In December 2006, an ex-employee of the financial company UBS PaineWebber was sentenced to eight years in prison and more than $3 million in restitution for planting a logic bomb in UBS's computer network in 2002. When the bomb went off, 1,000 computers lost critical files as the code started deleting data. The reportedly disgruntled employee, Roger Duronio, had counted on this causing the company's stock price to drop. He invested $23,000 in put option contracts, meaning he would've earned money from a hit to UBS stock. The stock price didn't budge after the attack. Duronio's logic bomb only earned him jail time and more money in payback than he could ever afford.
A logic bomb, also called slag code because all that's left after it detonates is computer slag, is not the same thing as a virus, although it often behaves in a similar manner. It is a piece of computer code that executes a malicious task, such as clearing a hard drive or deleting specific files, when it is triggered by a specific event. It's secretly inserted into the code of a computer's existing software, where it lies dormant until that event occurs. This event might be a positive trigger, such as a specific date and time or the removal of an employee's name from the salary database; or it might be a negative trigger, such as a particular employee failing to input a command by a certain time -- meaning he or she is probably not at the company anymore. Negative triggers are considered to be more dangerous than positive ones, since the risk of accidentally triggering the bomb -- say, if the employee is suddenly hospitalized with appendicitis -- increases dramatically. And when the bomb goes off, the damage is done -- files are deleted, secret information is sent to the wrong people, the network is crippled for days ...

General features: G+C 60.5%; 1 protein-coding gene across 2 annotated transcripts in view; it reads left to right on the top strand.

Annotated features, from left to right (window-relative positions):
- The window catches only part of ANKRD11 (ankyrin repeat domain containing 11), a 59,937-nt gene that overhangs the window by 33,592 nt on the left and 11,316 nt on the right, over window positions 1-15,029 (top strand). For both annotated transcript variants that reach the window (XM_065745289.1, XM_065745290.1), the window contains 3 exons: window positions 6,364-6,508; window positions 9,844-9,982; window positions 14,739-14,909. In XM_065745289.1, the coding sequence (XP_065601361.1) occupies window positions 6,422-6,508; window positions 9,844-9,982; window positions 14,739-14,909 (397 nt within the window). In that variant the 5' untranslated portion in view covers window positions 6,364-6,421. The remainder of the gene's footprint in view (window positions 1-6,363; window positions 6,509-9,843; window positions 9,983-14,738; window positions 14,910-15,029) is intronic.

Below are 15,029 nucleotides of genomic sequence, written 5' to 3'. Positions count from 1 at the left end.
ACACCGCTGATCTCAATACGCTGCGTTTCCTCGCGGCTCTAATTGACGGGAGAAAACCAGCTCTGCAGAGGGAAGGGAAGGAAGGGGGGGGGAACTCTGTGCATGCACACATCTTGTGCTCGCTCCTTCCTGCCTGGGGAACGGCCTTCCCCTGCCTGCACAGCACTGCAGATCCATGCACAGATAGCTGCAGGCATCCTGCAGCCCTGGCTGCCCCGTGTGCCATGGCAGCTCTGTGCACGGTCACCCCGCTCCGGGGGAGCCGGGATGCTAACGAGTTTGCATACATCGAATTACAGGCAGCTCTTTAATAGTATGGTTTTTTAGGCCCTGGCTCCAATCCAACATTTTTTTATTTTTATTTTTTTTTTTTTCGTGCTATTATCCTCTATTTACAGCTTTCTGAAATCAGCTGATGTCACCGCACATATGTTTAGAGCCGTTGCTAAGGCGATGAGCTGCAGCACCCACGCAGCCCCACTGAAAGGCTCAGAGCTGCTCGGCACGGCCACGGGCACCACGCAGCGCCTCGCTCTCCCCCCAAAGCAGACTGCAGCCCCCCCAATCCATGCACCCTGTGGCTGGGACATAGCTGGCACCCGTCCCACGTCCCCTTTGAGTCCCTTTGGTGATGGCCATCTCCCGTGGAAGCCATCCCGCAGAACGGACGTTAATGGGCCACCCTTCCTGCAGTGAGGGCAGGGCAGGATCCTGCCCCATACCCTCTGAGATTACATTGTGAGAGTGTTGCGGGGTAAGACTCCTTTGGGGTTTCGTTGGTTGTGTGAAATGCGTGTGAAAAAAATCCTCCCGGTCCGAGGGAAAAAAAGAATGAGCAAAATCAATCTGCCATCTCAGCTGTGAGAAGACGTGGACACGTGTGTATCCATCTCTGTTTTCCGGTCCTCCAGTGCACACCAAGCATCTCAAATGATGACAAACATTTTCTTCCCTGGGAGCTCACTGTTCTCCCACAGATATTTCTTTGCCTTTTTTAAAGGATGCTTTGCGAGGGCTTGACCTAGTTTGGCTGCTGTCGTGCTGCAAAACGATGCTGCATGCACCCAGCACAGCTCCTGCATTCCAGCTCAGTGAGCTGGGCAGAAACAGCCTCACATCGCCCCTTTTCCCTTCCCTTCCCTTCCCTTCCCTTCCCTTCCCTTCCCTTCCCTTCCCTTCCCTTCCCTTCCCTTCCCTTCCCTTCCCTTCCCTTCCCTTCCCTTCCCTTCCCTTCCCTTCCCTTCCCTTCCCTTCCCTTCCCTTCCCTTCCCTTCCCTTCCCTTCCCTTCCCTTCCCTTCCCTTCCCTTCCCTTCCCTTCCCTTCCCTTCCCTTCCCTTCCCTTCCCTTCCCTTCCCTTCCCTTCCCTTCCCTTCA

The payload of a logic bomb is usually pretty devastating to the company under attack. It's often a tool used by angry employees -- in the IT world, it has a reputation of being associated with "disgruntled employee syndrome." And a disgruntled employee probably wouldn't get too much satisfaction from making a smiley face show up on every networked computer at 3:14 p.m. on a specific Tuesday. A logic bomb doesn't have much use outside of targeting a specific computer or network, and IT employees are usually the only ones with the access and know-how to implement them. Logic bombs aren't usually programmed to spread to unknown recipients, although there are some virus types that are considered logic bombs because they have a time-and-date trigger. And some viruses have a logic bomb embedded in them that carries out a payload in addition to the virus's replicating function. For the most part, though, a logic bomb stays put within the network in which it was inserted. This makes it much easier to create than a virus. All it needs to do is execute a task; it doesn't need to reproduce, which is a more complicated function.
To avoid missing the insertion of a logic bomb into a network, most IT experts recommend constant monitoring, using virus software and other scanning programs intended to pick up on new objects in a computer's data, not only of overall networks but also of each individual computer on a network.
The type of action carried out in a logic bomb does have a non-destructive use: It makes restricted, free software trials possible. After a certain time period, a piece of code embedded in the software's code causes the free software to disappear or become crippled so the user needs to pay to continue to use it. But since this is a non-malicious, user-transparent use of the code, it's not typically referred to as a logic bomb.
For more information on logic bombs and other malware, check out the next page.